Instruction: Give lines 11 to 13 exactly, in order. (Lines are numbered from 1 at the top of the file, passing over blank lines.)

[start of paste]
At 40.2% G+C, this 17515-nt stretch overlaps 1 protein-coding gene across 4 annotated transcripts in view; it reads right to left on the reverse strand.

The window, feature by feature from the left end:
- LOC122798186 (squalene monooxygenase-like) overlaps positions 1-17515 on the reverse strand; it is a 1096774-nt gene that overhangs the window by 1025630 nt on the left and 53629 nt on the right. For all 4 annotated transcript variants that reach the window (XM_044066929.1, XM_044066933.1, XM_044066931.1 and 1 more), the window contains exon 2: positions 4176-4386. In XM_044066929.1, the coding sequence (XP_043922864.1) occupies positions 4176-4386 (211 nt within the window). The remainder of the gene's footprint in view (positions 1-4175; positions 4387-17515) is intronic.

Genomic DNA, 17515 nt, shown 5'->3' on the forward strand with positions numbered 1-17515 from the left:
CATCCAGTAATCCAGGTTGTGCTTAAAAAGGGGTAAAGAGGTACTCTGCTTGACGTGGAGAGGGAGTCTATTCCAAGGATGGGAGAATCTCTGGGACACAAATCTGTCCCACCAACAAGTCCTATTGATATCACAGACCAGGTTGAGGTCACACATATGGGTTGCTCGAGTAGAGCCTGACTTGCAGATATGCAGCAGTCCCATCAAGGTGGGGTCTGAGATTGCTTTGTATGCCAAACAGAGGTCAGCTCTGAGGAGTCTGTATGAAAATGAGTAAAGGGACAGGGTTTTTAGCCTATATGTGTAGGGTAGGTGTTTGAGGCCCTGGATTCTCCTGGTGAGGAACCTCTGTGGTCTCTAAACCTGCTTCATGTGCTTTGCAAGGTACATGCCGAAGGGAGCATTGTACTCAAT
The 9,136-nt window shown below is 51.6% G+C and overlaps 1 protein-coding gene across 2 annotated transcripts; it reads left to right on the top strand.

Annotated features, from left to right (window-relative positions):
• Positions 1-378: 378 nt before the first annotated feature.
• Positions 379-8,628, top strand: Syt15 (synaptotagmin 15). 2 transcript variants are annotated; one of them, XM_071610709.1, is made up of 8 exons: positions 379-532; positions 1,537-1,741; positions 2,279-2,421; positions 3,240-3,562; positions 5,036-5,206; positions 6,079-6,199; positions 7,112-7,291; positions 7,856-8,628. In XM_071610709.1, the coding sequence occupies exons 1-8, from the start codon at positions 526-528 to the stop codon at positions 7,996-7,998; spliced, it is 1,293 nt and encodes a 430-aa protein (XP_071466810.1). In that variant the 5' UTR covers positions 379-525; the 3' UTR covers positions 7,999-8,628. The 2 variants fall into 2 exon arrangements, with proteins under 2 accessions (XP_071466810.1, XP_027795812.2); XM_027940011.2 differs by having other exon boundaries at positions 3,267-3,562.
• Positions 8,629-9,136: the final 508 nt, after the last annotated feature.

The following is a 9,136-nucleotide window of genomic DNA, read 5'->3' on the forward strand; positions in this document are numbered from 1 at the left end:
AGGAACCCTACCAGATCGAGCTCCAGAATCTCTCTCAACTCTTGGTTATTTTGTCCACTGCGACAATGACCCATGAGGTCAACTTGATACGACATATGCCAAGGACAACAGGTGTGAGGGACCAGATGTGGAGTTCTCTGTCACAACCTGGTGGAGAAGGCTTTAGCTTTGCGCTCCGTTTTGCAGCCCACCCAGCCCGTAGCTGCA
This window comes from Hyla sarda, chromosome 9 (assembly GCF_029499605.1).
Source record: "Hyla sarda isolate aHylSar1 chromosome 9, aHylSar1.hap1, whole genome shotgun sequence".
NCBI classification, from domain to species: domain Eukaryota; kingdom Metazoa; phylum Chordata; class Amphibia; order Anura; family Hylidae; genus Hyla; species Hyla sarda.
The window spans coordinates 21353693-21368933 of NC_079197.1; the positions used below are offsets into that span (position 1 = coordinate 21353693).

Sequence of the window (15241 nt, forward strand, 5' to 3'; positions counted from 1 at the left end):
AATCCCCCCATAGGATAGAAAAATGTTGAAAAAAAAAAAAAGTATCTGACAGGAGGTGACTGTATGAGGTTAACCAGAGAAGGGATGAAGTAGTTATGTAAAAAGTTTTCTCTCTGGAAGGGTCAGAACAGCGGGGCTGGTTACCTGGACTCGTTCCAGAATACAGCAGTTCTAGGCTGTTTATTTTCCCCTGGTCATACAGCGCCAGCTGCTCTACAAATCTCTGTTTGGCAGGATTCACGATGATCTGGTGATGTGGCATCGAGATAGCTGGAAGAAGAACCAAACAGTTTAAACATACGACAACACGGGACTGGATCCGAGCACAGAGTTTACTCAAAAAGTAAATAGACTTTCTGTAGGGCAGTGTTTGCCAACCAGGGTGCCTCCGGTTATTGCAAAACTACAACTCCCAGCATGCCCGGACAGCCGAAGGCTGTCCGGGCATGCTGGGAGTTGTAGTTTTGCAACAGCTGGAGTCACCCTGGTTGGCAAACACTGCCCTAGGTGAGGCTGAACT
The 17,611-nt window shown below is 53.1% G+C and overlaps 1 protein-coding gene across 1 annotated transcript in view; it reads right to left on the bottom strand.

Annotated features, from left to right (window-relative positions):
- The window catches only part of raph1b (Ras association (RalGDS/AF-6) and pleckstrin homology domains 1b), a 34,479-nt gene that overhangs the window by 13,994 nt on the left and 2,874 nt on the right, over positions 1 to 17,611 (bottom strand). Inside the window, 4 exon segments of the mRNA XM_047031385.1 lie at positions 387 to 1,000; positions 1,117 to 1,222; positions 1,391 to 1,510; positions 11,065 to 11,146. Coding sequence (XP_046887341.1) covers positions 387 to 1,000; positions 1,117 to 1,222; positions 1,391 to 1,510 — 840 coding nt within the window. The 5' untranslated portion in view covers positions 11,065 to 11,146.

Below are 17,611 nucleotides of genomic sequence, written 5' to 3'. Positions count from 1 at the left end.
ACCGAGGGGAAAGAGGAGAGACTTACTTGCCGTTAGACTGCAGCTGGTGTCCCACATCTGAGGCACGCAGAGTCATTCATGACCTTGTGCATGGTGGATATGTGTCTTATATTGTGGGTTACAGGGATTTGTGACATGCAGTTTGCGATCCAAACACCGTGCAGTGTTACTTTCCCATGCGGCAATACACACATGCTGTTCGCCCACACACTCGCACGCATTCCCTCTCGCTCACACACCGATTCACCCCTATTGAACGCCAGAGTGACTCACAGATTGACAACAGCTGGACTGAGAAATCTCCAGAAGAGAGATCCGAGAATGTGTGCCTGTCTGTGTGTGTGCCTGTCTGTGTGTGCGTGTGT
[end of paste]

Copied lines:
The following is a 9,136-nucleotide window of genomic DNA, read 5'->3' on the forward strand; positions in this document are numbered from 1 at the left end:
AGGAACCCTACCAGATCGAGCTCCAGAATCTCTCTCAACTCTTGGTTATTTTGTCCACTGCGACAATGACCCATGAGGTCAACTTGATACGACATATGCCAAGGACAACAGGTGTGAGGGACCAGATGTGGAGTTCTCTGTCACAACCTGGTGGAGAAGGCTTTAGCTTTGCGCTCCGTTTTGCAGCCCACCCAGCCCGTAGCTGCA
This window comes from Hyla sarda, chromosome 9 (assembly GCF_029499605.1).